Jack Richmond, a professional photographer and recipient of a Kelly Award in 1995, switched to digital a year and a half ago. He has done only one job on film since.
"I watched the field of digital photography for several years, studied the technology and software involved, and waited until it was on par with what I was shooting on film."
Now, using his Hasselblad with an attached Phase One H2O single shot direct digital imaging system, Richmond can quickly capture difficult motion shots in less time and with more control—all without sacrificing image quality.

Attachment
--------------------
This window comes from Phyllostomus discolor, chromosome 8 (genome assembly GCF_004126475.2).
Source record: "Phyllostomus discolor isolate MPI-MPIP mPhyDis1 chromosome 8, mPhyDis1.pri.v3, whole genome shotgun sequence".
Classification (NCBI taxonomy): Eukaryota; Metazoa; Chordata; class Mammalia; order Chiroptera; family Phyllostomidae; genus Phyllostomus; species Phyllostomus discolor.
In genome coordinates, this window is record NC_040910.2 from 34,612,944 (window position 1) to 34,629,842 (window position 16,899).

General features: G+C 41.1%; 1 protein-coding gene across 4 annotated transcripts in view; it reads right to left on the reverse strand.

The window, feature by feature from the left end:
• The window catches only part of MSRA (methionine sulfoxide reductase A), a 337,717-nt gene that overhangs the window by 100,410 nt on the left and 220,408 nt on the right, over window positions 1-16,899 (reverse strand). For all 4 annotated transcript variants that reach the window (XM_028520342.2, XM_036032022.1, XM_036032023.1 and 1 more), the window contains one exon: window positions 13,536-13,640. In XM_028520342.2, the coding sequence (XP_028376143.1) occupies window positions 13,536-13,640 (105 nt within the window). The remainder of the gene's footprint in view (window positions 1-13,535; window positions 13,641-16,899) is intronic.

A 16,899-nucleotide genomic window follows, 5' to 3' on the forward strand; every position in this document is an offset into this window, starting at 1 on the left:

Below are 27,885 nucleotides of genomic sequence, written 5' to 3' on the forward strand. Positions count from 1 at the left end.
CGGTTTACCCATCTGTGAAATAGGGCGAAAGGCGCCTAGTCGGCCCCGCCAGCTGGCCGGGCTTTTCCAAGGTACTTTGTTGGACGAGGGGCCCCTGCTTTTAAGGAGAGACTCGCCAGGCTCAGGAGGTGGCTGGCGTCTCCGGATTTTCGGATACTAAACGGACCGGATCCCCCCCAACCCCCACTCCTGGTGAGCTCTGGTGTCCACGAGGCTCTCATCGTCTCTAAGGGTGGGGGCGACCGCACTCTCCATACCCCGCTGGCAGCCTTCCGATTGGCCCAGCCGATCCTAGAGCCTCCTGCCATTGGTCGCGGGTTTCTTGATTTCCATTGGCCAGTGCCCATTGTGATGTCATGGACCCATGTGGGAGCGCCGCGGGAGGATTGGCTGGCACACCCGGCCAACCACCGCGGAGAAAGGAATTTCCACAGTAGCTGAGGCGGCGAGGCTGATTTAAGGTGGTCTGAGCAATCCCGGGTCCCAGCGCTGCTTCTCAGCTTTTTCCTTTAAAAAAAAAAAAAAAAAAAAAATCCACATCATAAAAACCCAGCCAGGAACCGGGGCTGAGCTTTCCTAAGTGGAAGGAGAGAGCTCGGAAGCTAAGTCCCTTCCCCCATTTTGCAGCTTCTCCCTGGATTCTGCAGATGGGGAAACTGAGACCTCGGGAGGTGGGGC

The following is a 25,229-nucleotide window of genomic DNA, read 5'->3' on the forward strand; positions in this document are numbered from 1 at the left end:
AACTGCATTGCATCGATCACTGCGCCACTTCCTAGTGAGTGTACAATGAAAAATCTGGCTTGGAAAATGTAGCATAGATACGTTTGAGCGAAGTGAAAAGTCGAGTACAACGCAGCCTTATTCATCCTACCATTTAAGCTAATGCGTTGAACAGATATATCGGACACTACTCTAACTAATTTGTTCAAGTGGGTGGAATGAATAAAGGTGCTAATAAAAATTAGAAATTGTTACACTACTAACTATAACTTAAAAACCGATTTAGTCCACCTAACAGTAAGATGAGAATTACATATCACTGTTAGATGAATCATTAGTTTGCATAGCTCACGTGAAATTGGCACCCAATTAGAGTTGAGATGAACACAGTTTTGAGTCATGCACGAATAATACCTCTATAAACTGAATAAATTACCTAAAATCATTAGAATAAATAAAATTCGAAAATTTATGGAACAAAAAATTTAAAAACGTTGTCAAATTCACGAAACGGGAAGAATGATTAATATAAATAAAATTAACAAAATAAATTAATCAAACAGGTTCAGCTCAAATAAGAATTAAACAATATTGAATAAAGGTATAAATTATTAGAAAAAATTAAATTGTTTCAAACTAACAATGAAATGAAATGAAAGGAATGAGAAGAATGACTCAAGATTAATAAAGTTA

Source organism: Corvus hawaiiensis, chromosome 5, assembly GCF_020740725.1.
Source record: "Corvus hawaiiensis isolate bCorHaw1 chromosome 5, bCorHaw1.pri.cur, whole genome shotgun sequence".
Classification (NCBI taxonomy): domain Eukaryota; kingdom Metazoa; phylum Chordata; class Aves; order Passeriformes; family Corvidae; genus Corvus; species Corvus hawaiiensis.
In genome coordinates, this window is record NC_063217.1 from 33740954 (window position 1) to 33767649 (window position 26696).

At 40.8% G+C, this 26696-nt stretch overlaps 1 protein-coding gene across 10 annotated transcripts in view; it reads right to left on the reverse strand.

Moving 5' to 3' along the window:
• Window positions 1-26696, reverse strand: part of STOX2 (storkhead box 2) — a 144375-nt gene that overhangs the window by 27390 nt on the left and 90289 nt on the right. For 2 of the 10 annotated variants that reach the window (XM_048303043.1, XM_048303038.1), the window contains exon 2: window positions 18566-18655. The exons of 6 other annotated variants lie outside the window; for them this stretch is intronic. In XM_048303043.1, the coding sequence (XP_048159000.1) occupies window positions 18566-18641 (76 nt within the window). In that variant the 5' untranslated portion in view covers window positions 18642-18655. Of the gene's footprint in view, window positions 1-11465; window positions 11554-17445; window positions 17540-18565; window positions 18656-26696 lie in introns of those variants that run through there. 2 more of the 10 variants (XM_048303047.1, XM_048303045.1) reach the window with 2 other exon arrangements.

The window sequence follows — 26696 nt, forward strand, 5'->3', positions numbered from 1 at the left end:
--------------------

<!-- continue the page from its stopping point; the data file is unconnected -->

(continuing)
"Before, I'd go through tons of rolls of film while shooting something falling through the air, or someone jumping, to!
re I got the shot. But that's the beauty of digital: you can see the shot right after you take it, like a Polaroid, but with sharp colors and accurate lighting."
Like Starr, Richmond points to his ability to control his final product as a key impetus behind his decision to go digital. He emphasizes that having the power to edit his own images—rather than sending them to a lab—allows to him to retouch, edit, and perfect them however he sees fit.single page
Five amazing, clean technologies that will set us free, in this month's energy-focused issue. Also: how to build a better bomb detector, the robotic toys that are raising your children, a human catapult, the world's smallest arcade, and much more.